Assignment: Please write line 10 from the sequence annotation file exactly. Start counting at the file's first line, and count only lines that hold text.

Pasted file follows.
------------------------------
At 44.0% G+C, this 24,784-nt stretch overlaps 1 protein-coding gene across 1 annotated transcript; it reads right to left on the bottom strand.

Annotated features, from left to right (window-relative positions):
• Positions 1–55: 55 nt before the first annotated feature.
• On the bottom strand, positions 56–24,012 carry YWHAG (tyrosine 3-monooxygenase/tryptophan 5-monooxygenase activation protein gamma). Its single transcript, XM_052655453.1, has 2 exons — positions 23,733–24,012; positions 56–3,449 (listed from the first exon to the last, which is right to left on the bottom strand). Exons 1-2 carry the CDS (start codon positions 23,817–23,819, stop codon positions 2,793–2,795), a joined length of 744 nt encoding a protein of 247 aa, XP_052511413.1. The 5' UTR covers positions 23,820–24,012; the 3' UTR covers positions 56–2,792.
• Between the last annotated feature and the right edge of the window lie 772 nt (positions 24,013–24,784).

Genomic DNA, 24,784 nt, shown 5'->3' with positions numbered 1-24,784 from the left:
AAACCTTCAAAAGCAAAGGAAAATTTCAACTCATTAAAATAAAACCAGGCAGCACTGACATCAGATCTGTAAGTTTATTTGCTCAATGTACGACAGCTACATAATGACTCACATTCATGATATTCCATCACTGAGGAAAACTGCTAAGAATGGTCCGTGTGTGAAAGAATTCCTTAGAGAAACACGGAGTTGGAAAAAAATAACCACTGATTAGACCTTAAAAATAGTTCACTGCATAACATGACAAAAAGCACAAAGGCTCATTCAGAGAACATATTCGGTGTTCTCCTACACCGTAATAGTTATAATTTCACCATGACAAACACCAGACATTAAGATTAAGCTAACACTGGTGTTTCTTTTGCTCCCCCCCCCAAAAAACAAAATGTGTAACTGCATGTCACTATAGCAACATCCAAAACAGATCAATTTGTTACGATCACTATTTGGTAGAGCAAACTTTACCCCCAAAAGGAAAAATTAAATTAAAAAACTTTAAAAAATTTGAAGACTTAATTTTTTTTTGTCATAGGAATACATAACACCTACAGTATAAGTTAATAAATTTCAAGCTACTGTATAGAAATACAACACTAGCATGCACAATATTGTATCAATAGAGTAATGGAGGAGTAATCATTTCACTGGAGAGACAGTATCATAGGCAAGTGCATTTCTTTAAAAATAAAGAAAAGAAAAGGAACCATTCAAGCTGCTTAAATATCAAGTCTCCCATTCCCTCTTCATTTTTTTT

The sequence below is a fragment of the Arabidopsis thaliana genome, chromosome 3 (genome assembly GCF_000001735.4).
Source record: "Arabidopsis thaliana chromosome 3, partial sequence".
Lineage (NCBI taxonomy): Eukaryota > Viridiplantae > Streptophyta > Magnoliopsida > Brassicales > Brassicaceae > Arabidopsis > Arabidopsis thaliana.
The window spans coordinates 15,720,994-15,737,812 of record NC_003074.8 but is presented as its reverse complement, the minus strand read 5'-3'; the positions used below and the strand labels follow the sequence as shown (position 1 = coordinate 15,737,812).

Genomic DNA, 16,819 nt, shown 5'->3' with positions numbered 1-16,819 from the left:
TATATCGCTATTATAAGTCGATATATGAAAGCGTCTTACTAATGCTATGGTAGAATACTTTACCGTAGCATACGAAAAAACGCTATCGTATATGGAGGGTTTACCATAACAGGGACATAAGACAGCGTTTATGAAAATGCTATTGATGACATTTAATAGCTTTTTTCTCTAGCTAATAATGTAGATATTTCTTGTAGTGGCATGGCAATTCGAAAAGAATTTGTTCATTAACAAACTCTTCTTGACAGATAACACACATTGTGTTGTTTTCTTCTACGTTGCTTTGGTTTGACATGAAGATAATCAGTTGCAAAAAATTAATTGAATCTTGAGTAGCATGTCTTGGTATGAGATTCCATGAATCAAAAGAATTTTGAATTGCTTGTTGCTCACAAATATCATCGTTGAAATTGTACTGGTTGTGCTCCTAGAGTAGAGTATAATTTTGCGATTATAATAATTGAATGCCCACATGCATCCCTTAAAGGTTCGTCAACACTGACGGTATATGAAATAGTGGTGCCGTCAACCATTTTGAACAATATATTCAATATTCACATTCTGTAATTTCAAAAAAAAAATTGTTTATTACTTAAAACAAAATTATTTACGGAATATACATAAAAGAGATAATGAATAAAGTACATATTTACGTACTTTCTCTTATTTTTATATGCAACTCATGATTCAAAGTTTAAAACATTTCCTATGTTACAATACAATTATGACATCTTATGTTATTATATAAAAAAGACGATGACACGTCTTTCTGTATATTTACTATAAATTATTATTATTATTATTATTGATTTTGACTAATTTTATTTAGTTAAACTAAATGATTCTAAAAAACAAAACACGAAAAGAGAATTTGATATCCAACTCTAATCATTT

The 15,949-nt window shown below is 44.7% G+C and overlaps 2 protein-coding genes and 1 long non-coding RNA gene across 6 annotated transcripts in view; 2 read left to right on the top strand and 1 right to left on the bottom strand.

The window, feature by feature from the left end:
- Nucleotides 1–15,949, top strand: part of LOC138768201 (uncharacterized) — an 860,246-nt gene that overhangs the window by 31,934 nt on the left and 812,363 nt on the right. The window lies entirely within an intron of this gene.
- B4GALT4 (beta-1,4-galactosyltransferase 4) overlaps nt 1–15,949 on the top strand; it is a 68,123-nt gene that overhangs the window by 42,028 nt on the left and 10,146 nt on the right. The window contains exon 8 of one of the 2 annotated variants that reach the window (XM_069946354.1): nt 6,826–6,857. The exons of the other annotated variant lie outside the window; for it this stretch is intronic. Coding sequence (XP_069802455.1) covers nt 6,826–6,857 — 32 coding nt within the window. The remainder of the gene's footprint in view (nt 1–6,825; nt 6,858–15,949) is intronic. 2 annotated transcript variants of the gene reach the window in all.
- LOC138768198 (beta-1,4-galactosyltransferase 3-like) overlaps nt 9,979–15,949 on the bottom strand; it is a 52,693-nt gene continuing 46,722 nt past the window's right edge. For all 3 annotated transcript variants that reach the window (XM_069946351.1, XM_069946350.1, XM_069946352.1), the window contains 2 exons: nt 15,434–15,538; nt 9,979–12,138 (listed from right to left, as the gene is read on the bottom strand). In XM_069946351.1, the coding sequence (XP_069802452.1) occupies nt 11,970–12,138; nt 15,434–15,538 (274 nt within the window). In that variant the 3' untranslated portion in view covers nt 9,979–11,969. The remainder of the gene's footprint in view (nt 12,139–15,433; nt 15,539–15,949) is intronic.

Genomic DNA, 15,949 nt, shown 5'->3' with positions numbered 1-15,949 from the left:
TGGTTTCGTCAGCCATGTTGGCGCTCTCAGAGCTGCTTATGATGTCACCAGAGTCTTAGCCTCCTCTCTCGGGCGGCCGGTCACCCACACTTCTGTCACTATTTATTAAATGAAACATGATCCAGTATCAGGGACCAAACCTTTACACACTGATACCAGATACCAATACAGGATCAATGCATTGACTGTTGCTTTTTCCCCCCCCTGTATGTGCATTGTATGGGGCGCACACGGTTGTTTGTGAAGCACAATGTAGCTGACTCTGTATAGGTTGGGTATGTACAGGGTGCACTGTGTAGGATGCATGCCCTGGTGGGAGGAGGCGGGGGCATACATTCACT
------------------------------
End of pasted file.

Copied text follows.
Lineage (NCBI taxonomy): Eukaryota > Viridiplantae > Streptophyta > Magnoliopsida > Brassicales > Brassicaceae > Arabidopsis > Arabidopsis thaliana.